But suppose it were not so, it is not a matter of
choice now whether our Eastern people stay or leave.
They see the danger of remaining, from what others
suffered last winter, and the same, if not greater
danger, threatens them tho coming winter. Many,
by being hurried off last fall and securing places of
safety, lost nothing, and now own property along
our Rail Roads of increased value. Others will no
doubt imitate them the present fall ; yet many from
their slow movements, are likely to be caught with
their negroes, cotton, corn, cattle, &c But can
they complain ? They see some provision should be
made for their safety and support as refugees, and
yet stay inviting the Yankee Army to come and
take them 1
For the Standard.
Mr. Editor : If the war now in the course of
prosecution between the South and the North has
taught the former one lesson more than it has an
other, it is this that the Confederacy is but too
-vulnerable through tho many rivers which flow
like so many arteries from the ocean to its vitals,
and that unless those rivers are well fortified and
obstructed, the enemy has it in his power to inflict
incalculable injury upon us whenever the waters
are sufficiently high to admit of the ascent of his
gunboats. Already have we lost millions of pro
perty and thousands of lives by leaving these ave
nues open to piratical incursions; and one would
suppose that such dearly bought experience would
have awakened both government and people to the
necessity of applying the proper remedy. But,
alas 1 a strange sort of lethargy seems to have fas
tened itself upon the public mind in reference to
this important matter, and but little, comparatively,
has been done towards securing ourselves in the
future against this danger, which is even now loom
ing up in the Northern horizon. Some are of
opinion, notwithstanding the past teachings of this
war, that forts alone are sufficient to prevent the
entrance of the enemy's fleets. But be not de
ceived. Vessels propelled by steam have passed,
and will continue to pass such defences with case,
particularly if their crews aio sheltered from our
tire, as is the case in vessels of the Monitor kind.
Besides that, it is next to an impossibility to bit a
moving object designedly with the heavy pieces of
ordnance which necessarily constitute the arma
ments of forts .They cannot be managed with the
facility with which a sportsman handles his, fowl
ing piece and brings his game to the ground ; nor
can a vessel of war be disabled by one shot or by
many, unless a shell chance to explode in her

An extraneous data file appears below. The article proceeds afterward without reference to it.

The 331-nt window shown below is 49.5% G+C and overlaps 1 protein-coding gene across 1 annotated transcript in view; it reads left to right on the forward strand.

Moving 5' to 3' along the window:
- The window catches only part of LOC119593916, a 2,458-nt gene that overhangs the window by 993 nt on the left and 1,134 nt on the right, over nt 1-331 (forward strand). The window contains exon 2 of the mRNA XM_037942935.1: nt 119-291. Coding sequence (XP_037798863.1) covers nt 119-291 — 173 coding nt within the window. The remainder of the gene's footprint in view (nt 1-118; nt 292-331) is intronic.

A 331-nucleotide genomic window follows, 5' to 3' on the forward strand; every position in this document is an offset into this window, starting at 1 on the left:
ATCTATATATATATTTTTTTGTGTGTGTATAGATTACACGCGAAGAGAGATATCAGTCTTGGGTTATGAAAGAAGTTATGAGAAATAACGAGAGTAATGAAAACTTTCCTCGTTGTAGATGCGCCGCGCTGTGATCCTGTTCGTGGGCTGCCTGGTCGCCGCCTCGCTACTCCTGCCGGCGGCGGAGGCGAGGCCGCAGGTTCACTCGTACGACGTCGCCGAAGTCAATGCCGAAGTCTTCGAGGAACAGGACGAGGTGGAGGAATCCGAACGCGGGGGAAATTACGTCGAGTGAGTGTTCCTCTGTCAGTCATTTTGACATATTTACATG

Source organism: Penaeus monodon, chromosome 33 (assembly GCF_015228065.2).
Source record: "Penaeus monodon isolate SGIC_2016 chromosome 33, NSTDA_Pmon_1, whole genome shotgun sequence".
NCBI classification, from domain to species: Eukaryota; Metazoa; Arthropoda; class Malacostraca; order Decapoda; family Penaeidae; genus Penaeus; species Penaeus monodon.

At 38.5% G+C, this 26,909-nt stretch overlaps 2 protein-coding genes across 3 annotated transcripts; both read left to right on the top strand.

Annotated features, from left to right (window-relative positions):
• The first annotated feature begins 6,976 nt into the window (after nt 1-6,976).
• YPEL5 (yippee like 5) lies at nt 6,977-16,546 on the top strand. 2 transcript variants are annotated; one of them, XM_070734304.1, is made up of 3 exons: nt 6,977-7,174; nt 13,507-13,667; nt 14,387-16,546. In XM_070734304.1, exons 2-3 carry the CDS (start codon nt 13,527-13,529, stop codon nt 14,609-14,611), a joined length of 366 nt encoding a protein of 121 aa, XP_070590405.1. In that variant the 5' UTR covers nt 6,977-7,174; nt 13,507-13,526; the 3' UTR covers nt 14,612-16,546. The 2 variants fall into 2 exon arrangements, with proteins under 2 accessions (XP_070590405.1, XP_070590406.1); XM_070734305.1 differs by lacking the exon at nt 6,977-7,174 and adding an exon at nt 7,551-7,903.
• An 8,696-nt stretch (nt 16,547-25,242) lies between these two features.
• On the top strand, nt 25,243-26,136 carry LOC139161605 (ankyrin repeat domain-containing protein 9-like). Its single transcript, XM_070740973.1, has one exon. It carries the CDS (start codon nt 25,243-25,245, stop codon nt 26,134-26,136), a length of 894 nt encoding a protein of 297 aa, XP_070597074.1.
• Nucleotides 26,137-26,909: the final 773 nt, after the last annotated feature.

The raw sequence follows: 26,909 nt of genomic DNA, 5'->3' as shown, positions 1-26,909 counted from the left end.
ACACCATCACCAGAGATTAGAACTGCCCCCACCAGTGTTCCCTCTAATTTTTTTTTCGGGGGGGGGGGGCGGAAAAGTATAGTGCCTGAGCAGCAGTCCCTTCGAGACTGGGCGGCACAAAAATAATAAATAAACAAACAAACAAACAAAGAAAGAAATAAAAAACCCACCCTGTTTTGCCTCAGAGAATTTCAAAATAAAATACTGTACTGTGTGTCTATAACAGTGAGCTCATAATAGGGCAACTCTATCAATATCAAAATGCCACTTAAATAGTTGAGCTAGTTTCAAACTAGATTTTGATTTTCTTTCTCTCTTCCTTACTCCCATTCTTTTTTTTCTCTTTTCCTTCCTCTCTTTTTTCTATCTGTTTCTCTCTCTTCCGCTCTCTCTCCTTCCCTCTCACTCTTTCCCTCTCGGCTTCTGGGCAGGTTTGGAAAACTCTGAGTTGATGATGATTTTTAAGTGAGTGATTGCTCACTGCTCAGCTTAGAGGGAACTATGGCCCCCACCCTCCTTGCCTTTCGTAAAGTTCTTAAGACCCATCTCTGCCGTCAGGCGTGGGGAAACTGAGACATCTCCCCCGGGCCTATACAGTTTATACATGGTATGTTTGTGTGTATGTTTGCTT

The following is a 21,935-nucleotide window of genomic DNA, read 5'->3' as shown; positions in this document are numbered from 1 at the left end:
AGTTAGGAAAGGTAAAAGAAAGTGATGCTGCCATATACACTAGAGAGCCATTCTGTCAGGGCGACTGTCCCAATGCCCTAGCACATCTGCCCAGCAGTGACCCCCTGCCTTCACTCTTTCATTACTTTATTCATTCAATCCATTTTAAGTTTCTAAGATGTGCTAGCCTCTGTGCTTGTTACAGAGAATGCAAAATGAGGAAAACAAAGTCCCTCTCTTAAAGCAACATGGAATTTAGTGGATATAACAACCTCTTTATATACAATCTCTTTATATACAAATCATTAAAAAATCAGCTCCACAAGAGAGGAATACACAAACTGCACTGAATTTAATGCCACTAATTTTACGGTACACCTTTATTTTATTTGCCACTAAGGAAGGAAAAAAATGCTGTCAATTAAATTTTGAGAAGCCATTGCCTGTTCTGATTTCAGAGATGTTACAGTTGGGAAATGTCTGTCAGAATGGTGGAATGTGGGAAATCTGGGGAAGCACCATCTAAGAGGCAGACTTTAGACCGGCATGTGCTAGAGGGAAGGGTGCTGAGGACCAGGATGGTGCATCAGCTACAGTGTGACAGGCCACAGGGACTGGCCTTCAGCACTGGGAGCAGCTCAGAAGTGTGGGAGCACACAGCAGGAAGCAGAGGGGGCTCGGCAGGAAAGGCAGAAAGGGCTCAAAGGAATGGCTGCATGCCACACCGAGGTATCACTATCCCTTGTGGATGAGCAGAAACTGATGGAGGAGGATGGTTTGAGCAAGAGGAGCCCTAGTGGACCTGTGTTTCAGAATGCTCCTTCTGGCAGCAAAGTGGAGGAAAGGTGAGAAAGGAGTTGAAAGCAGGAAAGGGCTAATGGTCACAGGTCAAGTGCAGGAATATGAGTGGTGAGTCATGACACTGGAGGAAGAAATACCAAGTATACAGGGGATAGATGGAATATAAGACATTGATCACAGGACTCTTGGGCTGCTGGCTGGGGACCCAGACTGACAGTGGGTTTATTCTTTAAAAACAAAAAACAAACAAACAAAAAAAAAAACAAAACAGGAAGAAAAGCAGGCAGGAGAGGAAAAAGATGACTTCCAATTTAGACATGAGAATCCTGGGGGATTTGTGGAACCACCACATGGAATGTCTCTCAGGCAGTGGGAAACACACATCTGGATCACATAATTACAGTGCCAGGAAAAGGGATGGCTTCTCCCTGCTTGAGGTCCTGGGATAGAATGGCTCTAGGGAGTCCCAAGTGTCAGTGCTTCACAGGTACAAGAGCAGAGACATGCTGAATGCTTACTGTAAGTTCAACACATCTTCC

magazine and blow her up, and this is an occurrence
that rarely happens. And what if, in consequence
of some extraordinary lucky shots on our part, the
enemy loses one-fourth even of his gunboats. He
expects to make such a sacrifice when he enters
into battle, and is well satisfied in getting the
balance safely by and reaching the city or other ob
ject of his desire. No, as I said before, be not de
ceived. Batteries alone, unless immediately sur
rounding the place sought to be captured, as Vicks
burg, for example, (and it is well known that the
batteries there were passed by Farragut's fleet,) are
insufficient protections to the country above, un
less there arc obstructions also in the water, close
under their guns, strong enough to bring the at
tacking force to a halt, and thus enable its oppo
nents to tire with accuracy of aim. Nothing but
the combination of battery with oMruction saved
Richmond ; and there is not a river in the Confede
racy, (I will not even except the Mississippi,) which
cannot be obstructed in one way or the other, and
made impassable to the enemy. "Most of them
can be made impassable with massive-rafts, strongly
bound together and kept in position by stout chain
cables or other appliances, or by cribs filled with
stones and placed a few feet asunder to allow the
current to How through, or by very large and tight
diamond-shaped boxes of timber, filled with sand
or gratxl, then decked over, (with holes bored in
their decks to allow the "scape of air in sinking,)
and sunk wherever desired, care being taken to se
cure them, by proper means, against displacement
in the season of freshets.
It is useless, however, to specify any further the
various ways in wh'uh the blocking up of water
courses may be accomplished. They will occur to
any practical, intelligent man, who is cognizant of
the powers of vessels of war for offensive purposes.
I will, therefore, conclude by saying that, if jossi